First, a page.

Palestinians reject U.S. peace plan as Kushner keeps silent on political details

White House senior adviser Jared Kushner gives a speech at the opening of the "Peace to Prosperity" conference in Manama, Bahrain, June 25, 2019 in this still image taken from a video. Peace And Prosperity conference pool/Reuters TV via REUTERS

By Matt Spetalnick

MANAMA (Reuters) – Palestinians poured scorn on the Trump administration’s much-touted peace plan for the Israeli-Palestinian conflict on Wednesday, saying its framework for a trade and investment boost ignored their political aspirations for statehood.

Gulf states attending an international meeting in Bahrain, orchestrated by the plan’s architect, U.S. President Donald Trump’s son-in-law Jared Kushner, gave it qualified support.

But they also stressed that any peace settlement must be based on two-state solution.

Kushner told reporters his team would release the plan’s political details, which remain secret, “when we’re ready”, adding: “We’ll see what happens”.

He said a peace deal would happen when both sides are ready to say “yes”. He acknowledged that they may never get there.

Neither the Israeli nor Palestinian governments are attending the meeting, which takes place amid a years-long stalemate in other international efforts to resolve a conflict that has lasted more than 70 years.

Senior Palestine Liberation Organisation official Hanan Ashrawi, speaking in the West Bank city of Ramallah, said the Manama conference was “quite disingenuous”.

“It is totally divorced from reality. The elephant in the room is the (Israeli) occupation itself,” she told a news conference.

Several thousand Palestinians demonstrated in the Hamas-controlled Gaza Strip and burned posters of Trump and Israeli Prime Minister Benjamin Netanyahu. “No to the conference of treason, no to the conference of shame” read one banner.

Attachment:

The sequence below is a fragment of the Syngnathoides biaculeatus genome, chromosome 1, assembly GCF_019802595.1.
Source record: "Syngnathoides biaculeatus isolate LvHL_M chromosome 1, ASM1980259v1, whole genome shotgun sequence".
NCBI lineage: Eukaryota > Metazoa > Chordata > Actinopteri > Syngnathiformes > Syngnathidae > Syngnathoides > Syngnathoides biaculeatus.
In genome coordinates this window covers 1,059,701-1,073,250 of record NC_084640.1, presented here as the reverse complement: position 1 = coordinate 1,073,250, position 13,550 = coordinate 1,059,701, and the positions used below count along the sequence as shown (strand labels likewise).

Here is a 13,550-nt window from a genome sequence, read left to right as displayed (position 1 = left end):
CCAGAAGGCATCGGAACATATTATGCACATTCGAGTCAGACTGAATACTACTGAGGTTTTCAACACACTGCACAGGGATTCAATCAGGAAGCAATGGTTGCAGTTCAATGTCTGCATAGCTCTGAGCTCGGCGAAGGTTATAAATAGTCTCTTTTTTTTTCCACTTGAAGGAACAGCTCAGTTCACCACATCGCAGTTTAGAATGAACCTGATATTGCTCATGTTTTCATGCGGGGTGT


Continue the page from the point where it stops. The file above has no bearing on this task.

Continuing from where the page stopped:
The chief of the Islamist Hamas, Ismail Haniyeh, criticized the plan as a ruse against the Palestinian people.

“This money must not come at the expense of our enduring rights, or at the expense of Jerusalem or the right of return or at the expense of sovereignty and resistance,” he said.

The foreign minister of Bahrain said the plan, nearly two years in the making, was an “opportunity not to be missed”.

He reiterated the need for a two-state solution, which has underpinned every peace plan for decades, but Trump’s team has consistently refused to commit to it.

“I think if we take this matter seriously it could be a very important game-changer,” Sheikh Khalid bin Ahmed al-Khalifa told Israeli public broadcaster Kan in English.

Netanyahu, a close Trump ally, has said Israel was open to the economic proposals.

But many Arab states, including Lebanon, stayed away from the event while others including Jordan and Egypt, the two Arab nations that have reached peace agreements with Israel, sent deputy ministers.

The Lebanese government and parliament both oppose the U.S. plan, Prime Minister Saad al-Hariri said on Wednesday.

 

Randall Stephenson, Chairman and CEO, AT&T is seen during the "Peace to Prosperity" conference in Manama, Bahrain, June 25, 2019. Peace to Prosperity Workshop/Handout via REUTERS

Randall Stephenson, Chairman and CEO, AT&T is seen during the “Peace to Prosperity” conference in Manama, Bahrain, June 25, 2019. Peace to Prosperity Workshop/Handout via REUTERS

HARD SELL

Washington hopes the wealthy Gulf states will bankroll the plan, which expects donor nations and investors to contribute $50 billion to Palestinian and neighboring Arab state economies.

Saudi Finance Minister Mohammed al-Jadaan said the kingdom would support whatever brings prosperity to the region but that it was important that it was driven by the private sector.